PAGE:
Re: Using metaclasses to play with decorators.

Discussion in 'Python' started by Michael Sparks, Jun 15, 2004.

  1. On 15 Jun 2004, Michele Simionato wrote:

    > The problem of metaclasses-based solutions is that they are hacks.


    Agreed.

    > We don't want everybody to implement his/her version of decorators
    > (yes me too I have implemented mine).


    I was only doing so to toy with them to see what it would offer since it
    was clear from the talk that there was interest in what the community at
    large thought, so I thought I'd have a go and find out what I thought.

    By doing so I came to the viewpoint of why have __doc__ ? Why not have
    access to whatever the first object is - as far as this is practical? If
    it's a dict, so be it, if it's a string, so be it, but provide a uniform
    way of accessing. (eg func.__meta__ perhaps)

    I also came to the opinion that having access to that object is orthoganal
    though complementary to decorators. Without metaclasses I simply would not
    have played around with the ideas, and that's the only area I feel
    comfortable with metaclasses at present - playing with ideas.

    However, your point:

    > Decorators MUST be in the core language. Waiting will only favor the
    > abuse of metaclasses.


    Is something I hadn't considered, and perhaps alot of the people prepared
    to wait beyond 2.4 for a "better" syntax hadn't considered because they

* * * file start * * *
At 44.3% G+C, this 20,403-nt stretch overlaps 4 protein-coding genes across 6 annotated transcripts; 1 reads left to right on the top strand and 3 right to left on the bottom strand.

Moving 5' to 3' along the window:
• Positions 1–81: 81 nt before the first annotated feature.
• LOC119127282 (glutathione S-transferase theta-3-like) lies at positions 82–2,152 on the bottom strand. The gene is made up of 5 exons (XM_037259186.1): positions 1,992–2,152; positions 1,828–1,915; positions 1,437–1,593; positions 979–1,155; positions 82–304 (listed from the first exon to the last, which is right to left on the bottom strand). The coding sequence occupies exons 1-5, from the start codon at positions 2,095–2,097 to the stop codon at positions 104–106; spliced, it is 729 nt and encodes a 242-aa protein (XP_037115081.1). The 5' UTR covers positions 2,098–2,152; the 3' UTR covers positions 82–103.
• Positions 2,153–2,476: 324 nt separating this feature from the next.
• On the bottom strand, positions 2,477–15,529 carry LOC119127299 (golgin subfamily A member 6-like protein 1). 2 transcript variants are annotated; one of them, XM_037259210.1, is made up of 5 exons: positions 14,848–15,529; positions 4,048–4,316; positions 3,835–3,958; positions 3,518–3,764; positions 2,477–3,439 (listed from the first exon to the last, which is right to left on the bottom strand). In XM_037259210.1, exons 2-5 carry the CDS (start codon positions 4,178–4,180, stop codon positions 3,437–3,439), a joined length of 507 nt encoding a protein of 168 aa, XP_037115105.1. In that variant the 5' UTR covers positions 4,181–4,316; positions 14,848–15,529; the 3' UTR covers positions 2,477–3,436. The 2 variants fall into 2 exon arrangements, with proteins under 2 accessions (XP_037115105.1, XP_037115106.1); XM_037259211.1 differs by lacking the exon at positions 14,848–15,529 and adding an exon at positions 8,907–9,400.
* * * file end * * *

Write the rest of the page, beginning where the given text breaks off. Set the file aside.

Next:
hadn't realised something like it could be done using metaclasses.

    Indeed, if I hadn't seen Theo de Ridder's excellent talk I certainly
    wouldn't've considered the idea. I'm not sure I would want to use python
    that why myself, but it was impressive.

    Based on playing with metaclasses for different aspects, I might've voted
    for Guido's preferred syntax instead if that possible aspect had been
    raised rather than voting to wait.

    > ...
    > *without* the ability to specify multiple decorators (i.e. let compose
    > the multiple generators explicitely by hand, with a functional.compose
    > function or something like that).


    What if the decorators are things like author, grammar rules, type hints
    (maybe) for external language bindings etc?


    > But I prefer to have a syntax I don't like 100% then waiting for another
    > year or so. Why don't put a given syntax in 2.4a, see how it goes, and
    > change it in 2.4b if it is the case?


    That was part of the rationale behind the "final" decorated_class_four
    metaclass - it allows any syntax you like, you just have to be prepared to
    parse whatever structure you put in the doc string.

    If you 'replaced' the doc string with a (say) doc object (or meta object),
    then some of the usecases for decorators disappear, leaving just the cases
    regarding transformation of the function type. That means whatever syntax
    you do choose for transformational decorators _might_ be less of an issue.
    (I'm not a huge fan of changing syntaxes though, which might well be why I
    like the idea of a doc/meta object)

    I've no idea how complex such a change would be however, and I suspect at
    this point I'm retreading ground others have gone over already.


    Michael.
    Michael Sparks, Jun 15, 2004
    #1
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  2. Michael Sparks <> wrote in message news:<>...
    > By doing so I came to the viewpoint of why have __doc__ ? Why not have
    > access to whatever the first object is - as far as this is practical? If
    > it's a dict, so be it, if it's a string, so be it, but provide a uniform
    > way of accessing. (eg func.__meta__ perhaps)


    Uhm, that's interesting bu I had a different idea. I think I will post
    about that later.

    > I also came to the opinion that having access to that object is orthoganal
    > though complementary to decorators. Without metaclasses I simply would not
    > have played around with the ideas, and that's the only area I feel
    > comfortable with metaclasses at present - playing with ideas.